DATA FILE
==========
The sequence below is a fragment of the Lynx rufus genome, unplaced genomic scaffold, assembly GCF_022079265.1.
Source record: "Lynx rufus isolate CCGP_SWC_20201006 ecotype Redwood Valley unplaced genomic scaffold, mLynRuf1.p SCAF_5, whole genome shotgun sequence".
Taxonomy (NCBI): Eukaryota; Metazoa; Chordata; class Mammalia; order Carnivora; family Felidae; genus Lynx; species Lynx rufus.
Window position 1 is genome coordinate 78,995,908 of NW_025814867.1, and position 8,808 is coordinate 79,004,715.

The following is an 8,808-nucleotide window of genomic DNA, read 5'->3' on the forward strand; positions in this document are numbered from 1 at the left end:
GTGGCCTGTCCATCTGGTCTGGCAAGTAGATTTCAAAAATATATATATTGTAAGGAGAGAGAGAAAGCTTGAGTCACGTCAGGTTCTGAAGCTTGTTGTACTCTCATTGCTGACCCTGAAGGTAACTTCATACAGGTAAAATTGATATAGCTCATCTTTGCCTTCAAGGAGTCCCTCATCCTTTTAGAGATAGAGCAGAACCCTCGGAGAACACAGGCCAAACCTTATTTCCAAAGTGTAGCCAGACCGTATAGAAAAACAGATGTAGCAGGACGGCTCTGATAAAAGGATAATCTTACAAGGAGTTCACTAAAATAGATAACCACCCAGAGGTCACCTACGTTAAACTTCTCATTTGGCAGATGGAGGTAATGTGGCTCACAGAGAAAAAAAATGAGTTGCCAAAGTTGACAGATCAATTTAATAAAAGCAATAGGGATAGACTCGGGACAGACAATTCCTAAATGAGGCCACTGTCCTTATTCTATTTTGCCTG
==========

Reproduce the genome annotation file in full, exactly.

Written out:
The sequence below is a fragment of the Lynx rufus genome, unplaced genomic scaffold, assembly GCF_022079265.1.
Source record: "Lynx rufus isolate CCGP_SWC_20201006 ecotype Redwood Valley unplaced genomic scaffold, mLynRuf1.p SCAF_5, whole genome shotgun sequence".
Taxonomy (NCBI): Eukaryota; Metazoa; Chordata; class Mammalia; order Carnivora; family Felidae; genus Lynx; species Lynx rufus.
Window position 1 is genome coordinate 78,995,908 of NW_025814867.1, and position 8,808 is coordinate 79,004,715.

The following is an 8,808-nucleotide window of genomic DNA, read 5'->3' on the forward strand; positions in this document are numbered from 1 at the left end:
GTGGCCTGTCCATCTGGTCTGGCAAGTAGATTTCAAAAATATATATATTGTAAGGAGAGAGAGAAAGCTTGAGTCACGTCAGGTTCTGAAGCTTGTTGTACTCTCATTGCTGACCCTGAAGGTAACTTCATACAGGTAAAATTGATATAGCTCATCTTTGCCTTCAAGGAGTCCCTCATCCTTTTAGAGATAGAGCAGAACCCTCGGAGAACACAGGCCAAACCTTATTTCCAAAGTGTAGCCAGACCGTATAGAAAAACAGATGTAGCAGGACGGCTCTGATAAAAGGATAATCTTACAAGGAGTTCACTAAAATAGATAACCACCCAGAGGTCACCTACGTTAAACTTCTCATTTGGCAGATGGAGGTAATGTGGCTCACAGAGAAAAAAAATGAGTTGCCAAAGTTGACAGATCAATTTAATAAAAGCAATAGGGATAGACTCGGGACAGACAATTCCTAAATGAGGCCACTGTCCTTATTCTATTTTGCCTG